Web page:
Child Q: Can Restorative Justice help heal the harms of racism?

Published: Friday, March 18th, 2022

This is a blog by our Campaigns and Communications Manager Meka Beresford.

This week, it came to light that a 15-year-old Black school girl was strip searched, while on her period, at her school in Hackney in the middle of an exam after being accused of smelling like cannabis. 

In breach of guidelines, no appropriate adult was present to oversee, and the student’s mother was not told about the search prior to it happening. Without any staff checking in with her, she was sent back to the exam after no drugs were found. 

The incident took place in 2020, and now Child Q is a “shell of the bubbly child she was before the incident”. She is in regular therapy, and struggles with self-harm. 

The safeguarding review, published by Hackney City Council this week, concluded that racism was at play when the incident occurred – namely, that the girl was a victim of adultification bias. This is a type of racial prejudice that sees Black children considered older than their non-Black, or white counterparts, and so are held to adult expectations.

Importantly, the review said that had Child Q not been Black, then her experiences are unlikely to have been the same.

The review findings reinforced Child Q and her family’s understanding that racism was at play during the incident. Now they await the findings by the Independent Office for Police Conduct. 

But for Child Q, and others who experience violence in this manner, just having their experience acknowledged isn’t always enough. Moving forward past a life-changing incident of this manner is complicated, and it’s clear that Child Q has undergone a great deal of stress as a result. 

Could Restorative Justice help? Would it be appropriate?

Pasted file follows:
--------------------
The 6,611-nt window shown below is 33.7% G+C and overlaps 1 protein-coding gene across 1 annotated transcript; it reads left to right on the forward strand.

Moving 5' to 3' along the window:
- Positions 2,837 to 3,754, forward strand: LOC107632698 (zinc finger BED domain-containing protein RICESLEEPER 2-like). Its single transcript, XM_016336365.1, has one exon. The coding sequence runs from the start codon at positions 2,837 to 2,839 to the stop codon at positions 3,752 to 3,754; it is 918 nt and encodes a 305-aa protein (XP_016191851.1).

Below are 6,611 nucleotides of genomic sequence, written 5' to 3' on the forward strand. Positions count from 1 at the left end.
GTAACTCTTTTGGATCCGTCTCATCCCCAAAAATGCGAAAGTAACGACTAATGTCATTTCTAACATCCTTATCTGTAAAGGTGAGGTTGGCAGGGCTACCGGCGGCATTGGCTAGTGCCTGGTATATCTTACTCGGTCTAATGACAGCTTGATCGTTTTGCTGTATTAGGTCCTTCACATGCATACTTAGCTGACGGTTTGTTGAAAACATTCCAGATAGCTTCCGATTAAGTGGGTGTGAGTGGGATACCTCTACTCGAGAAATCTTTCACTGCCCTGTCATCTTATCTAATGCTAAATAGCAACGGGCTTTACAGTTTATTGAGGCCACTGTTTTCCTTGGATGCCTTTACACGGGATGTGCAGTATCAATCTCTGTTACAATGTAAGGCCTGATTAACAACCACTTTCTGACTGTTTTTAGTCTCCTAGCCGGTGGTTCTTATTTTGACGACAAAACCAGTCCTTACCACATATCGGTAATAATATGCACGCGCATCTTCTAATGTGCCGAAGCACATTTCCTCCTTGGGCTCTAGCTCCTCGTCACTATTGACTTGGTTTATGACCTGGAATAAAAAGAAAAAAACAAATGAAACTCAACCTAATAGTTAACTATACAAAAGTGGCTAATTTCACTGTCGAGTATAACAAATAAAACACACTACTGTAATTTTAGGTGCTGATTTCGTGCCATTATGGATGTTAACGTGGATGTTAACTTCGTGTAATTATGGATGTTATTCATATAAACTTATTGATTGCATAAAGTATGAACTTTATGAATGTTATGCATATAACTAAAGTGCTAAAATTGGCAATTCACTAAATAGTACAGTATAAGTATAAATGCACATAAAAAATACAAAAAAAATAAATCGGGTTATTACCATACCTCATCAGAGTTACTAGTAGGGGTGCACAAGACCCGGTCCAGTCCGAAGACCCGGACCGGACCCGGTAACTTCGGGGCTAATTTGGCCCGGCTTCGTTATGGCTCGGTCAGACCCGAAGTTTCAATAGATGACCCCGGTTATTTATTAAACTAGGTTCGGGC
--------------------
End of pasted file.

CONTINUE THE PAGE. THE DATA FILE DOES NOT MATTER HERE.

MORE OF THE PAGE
In instances of hate crime and sexual violence, we frequently see a sort of gatekeeping occur. Victim support officers can be reluctant to direct victims of these crimes towards RJ, usually underestimating the role that less intensive restorative interventions can play: such as an initial restorative conversation or communication with a secondary harmer.

At Why me?, we believe that Restorative Justice should be made available to everyone affected by crime. That means informing each victim and offender about Restorative Justice, and empowering them to make their own decision about the suitability of it in regards to their own case.

While there have been no criminal charges made in the case of Child Q, the opportunity to engage in a restorative process may provide a real chance to heal – to talk with those who failed to protect her, and understand why she was targeted and had her life disrupted in such an immeasurable way. 

Someone walked into the school, where I was supposed to feel safe, took me away from the people who were supposed to protect me and stripped me naked, while on my period. I feel like I’m locked in a box, and no one can see or cares that I just want to go back to feeling safe again, my box is collapsing around me, and no-one wants to help. I don’t know if I’m going to feel normal again. I don’t know how long it will take to repair my box. But I do know this can’t happen to anyone, ever again. – Child Q


The safeguarding review that was published struggles to identify why Child Q was subjected to the search. Inconsistencies in the accounts of those involved mean that they were unable to explain why it happened.

Answers to these questions, and an explanation about why this happened, may help Child Q to heal, to repair.

To get answers to these questions in a restorative setting may be even more healing. To acknowledge the racism that occurred head on, and tell those involved how their actions harmed her will enable Child Q to reclaim some of the power in the situation.

To Child Q and her family, we’re so deeply sorry for what you have had to endure. 

If you or someone you know is affected by this story and wishes to engage in the restorative process, get in touch via

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